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Breakfast with Barretto

By Mark Towns
Published: March 2 2006, JazzHouston

"Austin sets record for heat: 109 degrees," read the morning front page headline of the Austin American-Statesman as I ambled into the hotel restaurant for breakfast. The date was June 15, 1998. The afternoon before, my band, ďSalongo,Ē had the honor of opened for Ray Barretto and his band New World Spirit in Waterloo Park at the Austin Arts Jazz Festival (which, for many years prior, had been known as the Clarksville Jazz Festival.)

Barretto had been besieged by assorted and sundry media and backstage-types upon his arrival at the festival, but he stayed in his van, motor running and air conditioning blasting, doing his best to catch some respite from the mid-afternoon triple digit heat until it was time for him to hit the stage. Hardly any of the hopefuls wanting to talk to him got their chance.

So when I walked into the hotel restaurant for breakfast the next morning, there he was, sitting alone. ďScore!Ē I thought to myself. He saw me and my son at the next table, remembered seeing me at the festival, and invited us to join him for breakfast. Breakfast with Barretto. Too cool.

Although I didnít know beforehand that I would be interviewing one of the legends of salsa and Latin Jazz, and thus did not have my tape recorder at hand, I nevertheless immediately jotted down detailed notes of our conversation at its conclusion, including many direct quotes. Some of the highlights:

"Iím tired of playing salsa. I just want to play pure jazz."

And what about Latin Jazz?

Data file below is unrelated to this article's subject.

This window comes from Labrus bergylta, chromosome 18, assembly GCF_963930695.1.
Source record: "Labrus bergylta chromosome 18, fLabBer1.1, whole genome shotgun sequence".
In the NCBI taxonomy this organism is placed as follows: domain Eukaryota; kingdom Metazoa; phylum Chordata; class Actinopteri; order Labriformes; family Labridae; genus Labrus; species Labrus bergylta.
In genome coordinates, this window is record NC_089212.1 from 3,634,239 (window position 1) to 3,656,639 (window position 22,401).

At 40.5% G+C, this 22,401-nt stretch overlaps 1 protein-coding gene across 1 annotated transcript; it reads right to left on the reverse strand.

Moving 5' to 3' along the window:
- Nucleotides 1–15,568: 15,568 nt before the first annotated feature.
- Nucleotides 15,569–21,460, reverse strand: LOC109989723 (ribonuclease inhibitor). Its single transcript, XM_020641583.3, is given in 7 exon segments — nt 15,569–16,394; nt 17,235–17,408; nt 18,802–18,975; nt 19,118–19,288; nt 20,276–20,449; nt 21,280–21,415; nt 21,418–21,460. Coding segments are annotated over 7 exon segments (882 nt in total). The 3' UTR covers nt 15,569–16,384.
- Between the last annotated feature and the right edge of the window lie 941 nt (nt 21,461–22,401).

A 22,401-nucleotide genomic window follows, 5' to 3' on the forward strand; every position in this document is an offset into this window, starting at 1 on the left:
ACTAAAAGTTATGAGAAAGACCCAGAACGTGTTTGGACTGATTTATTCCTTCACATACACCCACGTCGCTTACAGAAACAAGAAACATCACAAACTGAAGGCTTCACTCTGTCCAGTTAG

"The only reason this group is Latin Jazz is because Iím in it."

He said he mostly plays Europe now with his New World Spirit group, but said his manager had talked him in to doing this current tour of smaller jazz venues and festivals in the states. He said he would not do this (Austin) festival again under the same conditions. Those conditions included his congas being so hot from being in direct sunlight that "I could barely touch them. I was just going through the motions."

Now, I saw the show. Barretto "just going through the motions" is better than 95% of other conga players anyway. But he never did return to Texas after that day.

Although his next comments were about salsa music, one could apply these same gripes to almost any style of popular music of the last 10 years or so. He complained that salsa has become too generic-sounding. "You used to be able to tell the bands apart. Now the music is all the same, just with different singers. Everything revolves around the singer now."

And my favorite quote: "Itís more about the singerís look than the music." Too true Ė in any style, it seems.

He went on, "Salsa just lost its fire." And even though he is undisputedly one of the Kings of Salsa, he was ultimately dropped from major labels because "the record companies felt the audience for salsa was getting old, just like the players."

His last salsa album was 1992ís "Soy Dichoso" on Fania. It remains one of my all-time favorites. In any style.

Ray Barretto died on Friday, February 17, 2006 at a New Jersey hospital. He was 76.

Juan Flores will feature a special segment on the life and music of Ray Barretto on his great show Jazz Latino, heard in Houston on radio station KTSU, 90.9 FM, on Saturday March 25 at 7:00 p.m.

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